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Thumbprint dubious: court

crocodile grandama
Workers demolish a warehouse owned by Chhin Sokountheary, who is chairwoman of the board of directors of Layimex Holding Group, earlier this month in Phnom Penh. Photograph: Buth Reaksmey Kongkea/Phnom Penh Post

The legitimacy of a lawsuit filed by prominent businesswoman Chhin Sokountheary, also known as “Crocodile Grandmother”, accusing Phnom Penh Governor Kep Chuktema of abusing his power by stealing some 34 hectares of privately owned land is being called into question by the Phnom Penh Municipal Court, a court official said yesterday.

According to court president Chiv Keng, the court is investigating whether or not Sokoun­theary’s thumbprint on the lawsuit is genuine, given that she is currently on the run after being sentenced in absentia last December to four-and-a-half years in jail on charges of encroaching onto state land, land she maintains in her lawsuit was lawfully purchased.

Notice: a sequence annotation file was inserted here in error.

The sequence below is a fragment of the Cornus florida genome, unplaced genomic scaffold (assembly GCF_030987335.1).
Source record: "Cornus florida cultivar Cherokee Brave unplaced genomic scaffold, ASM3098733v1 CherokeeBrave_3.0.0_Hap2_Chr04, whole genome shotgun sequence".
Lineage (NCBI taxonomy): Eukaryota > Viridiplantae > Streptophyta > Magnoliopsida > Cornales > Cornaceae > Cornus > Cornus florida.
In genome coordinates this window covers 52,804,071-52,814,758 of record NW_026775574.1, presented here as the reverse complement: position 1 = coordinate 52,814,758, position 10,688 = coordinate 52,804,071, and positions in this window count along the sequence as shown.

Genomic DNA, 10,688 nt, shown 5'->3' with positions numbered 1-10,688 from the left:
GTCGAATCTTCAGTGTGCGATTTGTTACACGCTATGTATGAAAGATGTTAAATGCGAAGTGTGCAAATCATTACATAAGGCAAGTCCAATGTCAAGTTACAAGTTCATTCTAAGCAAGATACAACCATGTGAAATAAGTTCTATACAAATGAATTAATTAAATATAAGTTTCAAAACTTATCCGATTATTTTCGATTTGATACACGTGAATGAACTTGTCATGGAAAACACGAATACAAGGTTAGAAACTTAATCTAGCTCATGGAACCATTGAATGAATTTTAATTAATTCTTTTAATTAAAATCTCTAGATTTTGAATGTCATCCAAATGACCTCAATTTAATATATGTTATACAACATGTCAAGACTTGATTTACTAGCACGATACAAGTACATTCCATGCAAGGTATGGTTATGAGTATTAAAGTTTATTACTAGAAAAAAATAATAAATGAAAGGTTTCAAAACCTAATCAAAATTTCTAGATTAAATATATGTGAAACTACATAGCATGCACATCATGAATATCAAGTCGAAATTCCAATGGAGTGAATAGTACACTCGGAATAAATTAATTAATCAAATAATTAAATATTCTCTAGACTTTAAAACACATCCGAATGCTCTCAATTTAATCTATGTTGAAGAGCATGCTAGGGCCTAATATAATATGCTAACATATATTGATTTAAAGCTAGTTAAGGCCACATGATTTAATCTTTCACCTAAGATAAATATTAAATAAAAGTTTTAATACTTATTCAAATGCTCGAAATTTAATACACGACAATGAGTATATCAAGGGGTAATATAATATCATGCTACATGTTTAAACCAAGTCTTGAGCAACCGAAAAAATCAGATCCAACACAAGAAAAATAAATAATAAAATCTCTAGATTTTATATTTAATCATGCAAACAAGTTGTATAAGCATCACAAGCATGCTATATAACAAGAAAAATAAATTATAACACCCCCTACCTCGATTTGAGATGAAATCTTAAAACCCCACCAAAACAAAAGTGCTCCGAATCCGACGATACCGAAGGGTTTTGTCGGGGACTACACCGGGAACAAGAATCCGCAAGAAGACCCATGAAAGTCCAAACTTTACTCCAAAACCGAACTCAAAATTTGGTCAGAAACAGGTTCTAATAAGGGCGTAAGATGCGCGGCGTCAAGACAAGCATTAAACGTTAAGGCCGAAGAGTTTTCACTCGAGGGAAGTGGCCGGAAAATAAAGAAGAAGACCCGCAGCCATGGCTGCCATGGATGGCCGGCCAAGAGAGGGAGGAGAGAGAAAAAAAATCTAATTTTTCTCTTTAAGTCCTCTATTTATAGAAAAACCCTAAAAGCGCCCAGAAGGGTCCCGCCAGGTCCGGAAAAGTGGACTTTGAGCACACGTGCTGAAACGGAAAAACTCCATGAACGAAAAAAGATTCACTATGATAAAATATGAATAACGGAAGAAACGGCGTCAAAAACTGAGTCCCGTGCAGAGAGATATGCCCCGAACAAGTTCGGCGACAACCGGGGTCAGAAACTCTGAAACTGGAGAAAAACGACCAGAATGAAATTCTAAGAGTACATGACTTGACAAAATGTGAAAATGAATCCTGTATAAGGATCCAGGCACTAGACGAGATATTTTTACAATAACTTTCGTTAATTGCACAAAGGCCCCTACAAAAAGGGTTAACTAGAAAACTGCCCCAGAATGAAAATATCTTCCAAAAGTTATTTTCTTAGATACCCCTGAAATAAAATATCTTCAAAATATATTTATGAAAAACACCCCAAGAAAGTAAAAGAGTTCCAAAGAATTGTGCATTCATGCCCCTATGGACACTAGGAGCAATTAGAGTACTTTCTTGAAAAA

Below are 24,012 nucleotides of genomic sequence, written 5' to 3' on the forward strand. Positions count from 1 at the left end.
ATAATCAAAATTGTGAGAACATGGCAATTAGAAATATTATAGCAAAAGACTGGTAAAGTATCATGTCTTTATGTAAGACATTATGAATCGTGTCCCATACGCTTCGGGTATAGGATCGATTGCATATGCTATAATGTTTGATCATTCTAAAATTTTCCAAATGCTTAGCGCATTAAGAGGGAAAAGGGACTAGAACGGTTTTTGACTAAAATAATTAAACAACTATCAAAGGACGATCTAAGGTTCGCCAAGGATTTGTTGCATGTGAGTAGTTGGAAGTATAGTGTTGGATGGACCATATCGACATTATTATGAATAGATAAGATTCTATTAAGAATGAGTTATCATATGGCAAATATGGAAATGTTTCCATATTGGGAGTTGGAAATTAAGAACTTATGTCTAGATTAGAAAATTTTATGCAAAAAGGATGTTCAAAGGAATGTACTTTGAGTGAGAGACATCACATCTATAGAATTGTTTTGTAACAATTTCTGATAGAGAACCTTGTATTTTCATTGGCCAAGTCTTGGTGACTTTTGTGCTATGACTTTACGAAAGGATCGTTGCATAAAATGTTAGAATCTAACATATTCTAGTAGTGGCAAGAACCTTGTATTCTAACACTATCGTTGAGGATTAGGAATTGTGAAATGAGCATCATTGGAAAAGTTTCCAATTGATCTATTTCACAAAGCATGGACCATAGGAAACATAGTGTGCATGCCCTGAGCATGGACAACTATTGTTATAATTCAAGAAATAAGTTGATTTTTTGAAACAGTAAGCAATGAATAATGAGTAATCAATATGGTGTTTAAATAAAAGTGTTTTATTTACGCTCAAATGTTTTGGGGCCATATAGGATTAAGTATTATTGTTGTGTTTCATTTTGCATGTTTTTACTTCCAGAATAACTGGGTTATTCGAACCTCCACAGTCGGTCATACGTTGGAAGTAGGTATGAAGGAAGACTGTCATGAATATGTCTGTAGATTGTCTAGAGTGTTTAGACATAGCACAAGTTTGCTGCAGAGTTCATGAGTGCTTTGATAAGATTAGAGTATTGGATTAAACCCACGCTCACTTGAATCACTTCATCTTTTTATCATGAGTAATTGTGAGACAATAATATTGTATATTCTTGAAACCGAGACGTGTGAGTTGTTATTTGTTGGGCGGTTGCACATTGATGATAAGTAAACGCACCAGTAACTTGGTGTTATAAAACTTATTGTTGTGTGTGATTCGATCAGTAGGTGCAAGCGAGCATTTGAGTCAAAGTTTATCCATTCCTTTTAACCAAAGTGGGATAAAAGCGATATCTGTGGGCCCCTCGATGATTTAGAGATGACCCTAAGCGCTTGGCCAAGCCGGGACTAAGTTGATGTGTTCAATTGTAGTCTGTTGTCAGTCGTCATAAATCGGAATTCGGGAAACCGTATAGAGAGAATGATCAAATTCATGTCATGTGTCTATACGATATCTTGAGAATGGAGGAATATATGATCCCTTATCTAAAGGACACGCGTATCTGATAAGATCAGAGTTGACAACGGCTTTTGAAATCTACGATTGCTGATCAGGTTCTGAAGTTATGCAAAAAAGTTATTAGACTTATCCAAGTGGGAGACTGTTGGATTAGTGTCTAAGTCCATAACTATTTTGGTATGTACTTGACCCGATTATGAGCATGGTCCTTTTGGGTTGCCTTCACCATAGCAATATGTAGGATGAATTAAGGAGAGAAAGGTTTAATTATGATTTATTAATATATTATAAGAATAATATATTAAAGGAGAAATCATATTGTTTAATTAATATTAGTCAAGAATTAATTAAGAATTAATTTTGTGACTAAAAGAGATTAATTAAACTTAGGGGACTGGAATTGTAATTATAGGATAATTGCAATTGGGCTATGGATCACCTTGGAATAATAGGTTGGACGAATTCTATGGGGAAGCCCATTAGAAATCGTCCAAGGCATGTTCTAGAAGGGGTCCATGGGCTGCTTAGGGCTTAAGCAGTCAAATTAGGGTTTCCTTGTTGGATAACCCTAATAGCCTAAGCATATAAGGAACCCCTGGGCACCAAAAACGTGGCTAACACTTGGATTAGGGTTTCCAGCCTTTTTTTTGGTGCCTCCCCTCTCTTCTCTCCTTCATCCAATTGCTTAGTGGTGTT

“I am wondering whether her thumbprint, which was made on her lawsuit that was sent to court, might be a fake, because she has escaped and could not have come to make it,” said Keng.

Sok Sam Oeun, head of the Cambodian Defenders Project and Sokountheary’s lawyer, said that a person doesn’t have to be in Cambodia to thumbprint a legal document, and that in this case, Sokountheary had indeed made her thumbprint, which was then delivered to the court by a relative.

According to a copy of the lawsuit, the document was recognised and received by the court prosecutor’s office on March 20. In it, Sokountheary maintains that her company purchased the land in the capital’s Sen Sok district legally, “as evidenced by 18 copies of Land Ownership Transfer Certificate[s],” and paid tax on it in 2011.

“While I have lawfully occupied the land, Mr. Kep Chuktema and his accomplices... made a false report to Samdech Prime Minister [Hun Sen], accusing me of illegally encroaching upon the state public land,” she said, noting that Chuktema then ordered the confiscation of her machinery and the arrest of her workers even though she had “obtained the clearance permit No. 461, dated August 1, 2012” from commune authorities.

Sokountheary is seeking $100 million in damages from Chuktema and his alleged accomplices.

Chuktema could not be reached for comment yesterday, and Phnom Penh Municipal Hall spokesman Long Dimanche said he had been “asked not to comment about” the matter.

To contact the reporter on this story: Buth Reaksmey Kongkea at reaksmeykongkea.buth@phnompenhpost.com

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